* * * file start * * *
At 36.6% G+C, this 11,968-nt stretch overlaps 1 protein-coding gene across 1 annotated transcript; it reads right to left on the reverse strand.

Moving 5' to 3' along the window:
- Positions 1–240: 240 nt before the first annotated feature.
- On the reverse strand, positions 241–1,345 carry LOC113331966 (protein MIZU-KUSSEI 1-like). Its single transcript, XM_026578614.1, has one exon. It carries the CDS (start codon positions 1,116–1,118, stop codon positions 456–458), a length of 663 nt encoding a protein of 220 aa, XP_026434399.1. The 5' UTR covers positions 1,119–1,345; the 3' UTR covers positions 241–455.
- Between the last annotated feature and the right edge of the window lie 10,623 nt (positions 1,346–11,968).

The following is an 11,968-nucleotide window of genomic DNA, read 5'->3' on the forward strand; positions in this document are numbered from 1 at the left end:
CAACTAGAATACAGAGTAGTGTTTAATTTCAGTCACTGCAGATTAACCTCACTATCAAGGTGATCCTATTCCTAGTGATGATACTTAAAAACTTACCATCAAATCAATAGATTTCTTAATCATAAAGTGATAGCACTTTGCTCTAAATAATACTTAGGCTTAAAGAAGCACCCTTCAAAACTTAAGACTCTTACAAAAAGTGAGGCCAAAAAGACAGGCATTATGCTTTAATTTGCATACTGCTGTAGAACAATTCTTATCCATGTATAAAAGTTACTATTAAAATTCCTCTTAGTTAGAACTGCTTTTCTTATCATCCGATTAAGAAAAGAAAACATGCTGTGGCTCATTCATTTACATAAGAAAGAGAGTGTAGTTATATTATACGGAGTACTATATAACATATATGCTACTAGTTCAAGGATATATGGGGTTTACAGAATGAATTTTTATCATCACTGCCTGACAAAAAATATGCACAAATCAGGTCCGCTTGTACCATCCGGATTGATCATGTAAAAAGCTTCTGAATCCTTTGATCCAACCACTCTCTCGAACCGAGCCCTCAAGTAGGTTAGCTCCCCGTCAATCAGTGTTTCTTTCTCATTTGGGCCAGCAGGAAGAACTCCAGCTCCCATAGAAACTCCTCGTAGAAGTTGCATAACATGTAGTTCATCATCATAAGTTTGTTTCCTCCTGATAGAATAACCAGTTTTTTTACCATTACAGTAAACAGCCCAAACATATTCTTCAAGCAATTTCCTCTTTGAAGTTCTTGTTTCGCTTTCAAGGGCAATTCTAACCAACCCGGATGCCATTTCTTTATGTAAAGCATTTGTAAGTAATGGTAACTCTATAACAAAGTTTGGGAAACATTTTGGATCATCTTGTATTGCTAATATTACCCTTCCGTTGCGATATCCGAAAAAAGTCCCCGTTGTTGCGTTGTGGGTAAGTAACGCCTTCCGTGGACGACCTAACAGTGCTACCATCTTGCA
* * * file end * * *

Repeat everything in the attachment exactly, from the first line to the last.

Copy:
At 36.6% G+C, this 11,968-nt stretch overlaps 1 protein-coding gene across 1 annotated transcript; it reads right to left on the reverse strand.

Moving 5' to 3' along the window:
- Positions 1–240: 240 nt before the first annotated feature.
- On the reverse strand, positions 241–1,345 carry LOC113331966 (protein MIZU-KUSSEI 1-like). Its single transcript, XM_026578614.1, has one exon. It carries the CDS (start codon positions 1,116–1,118, stop codon positions 456–458), a length of 663 nt encoding a protein of 220 aa, XP_026434399.1. The 5' UTR covers positions 1,119–1,345; the 3' UTR covers positions 241–455.
- Between the last annotated feature and the right edge of the window lie 10,623 nt (positions 1,346–11,968).

The following is an 11,968-nucleotide window of genomic DNA, read 5'->3' on the forward strand; positions in this document are numbered from 1 at the left end:
CAACTAGAATACAGAGTAGTGTTTAATTTCAGTCACTGCAGATTAACCTCACTATCAAGGTGATCCTATTCCTAGTGATGATACTTAAAAACTTACCATCAAATCAATAGATTTCTTAATCATAAAGTGATAGCACTTTGCTCTAAATAATACTTAGGCTTAAAGAAGCACCCTTCAAAACTTAAGACTCTTACAAAAAGTGAGGCCAAAAAGACAGGCATTATGCTTTAATTTGCATACTGCTGTAGAACAATTCTTATCCATGTATAAAAGTTACTATTAAAATTCCTCTTAGTTAGAACTGCTTTTCTTATCATCCGATTAAGAAAAGAAAACATGCTGTGGCTCATTCATTTACATAAGAAAGAGAGTGTAGTTATATTATACGGAGTACTATATAACATATATGCTACTAGTTCAAGGATATATGGGGTTTACAGAATGAATTTTTATCATCACTGCCTGACAAAAAATATGCACAAATCAGGTCCGCTTGTACCATCCGGATTGATCATGTAAAAAGCTTCTGAATCCTTTGATCCAACCACTCTCTCGAACCGAGCCCTCAAGTAGGTTAGCTCCCCGTCAATCAGTGTTTCTTTCTCATTTGGGCCAGCAGGAAGAACTCCAGCTCCCATAGAAACTCCTCGTAGAAGTTGCATAACATGTAGTTCATCATCATAAGTTTGTTTCCTCCTGATAGAATAACCAGTTTTTTTACCATTACAGTAAACAGCCCAAACATATTCTTCAAGCAATTTCCTCTTTGAAGTTCTTGTTTCGCTTTCAAGGGCAATTCTAACCAACCCGGATGCCATTTCTTTATGTAAAGCATTTGTAAGTAATGGTAACTCTATAACAAAGTTTGGGAAACATTTTGGATCATCTTGTATTGCTAATATTACCCTTCCGTTGCGATATCCGAAAAAAGTCCCCGTTGTTGCGTTGTGGGTAAGTAACGCCTTCCGTGGACGACCTAACAGTGCTACCATCTTGCA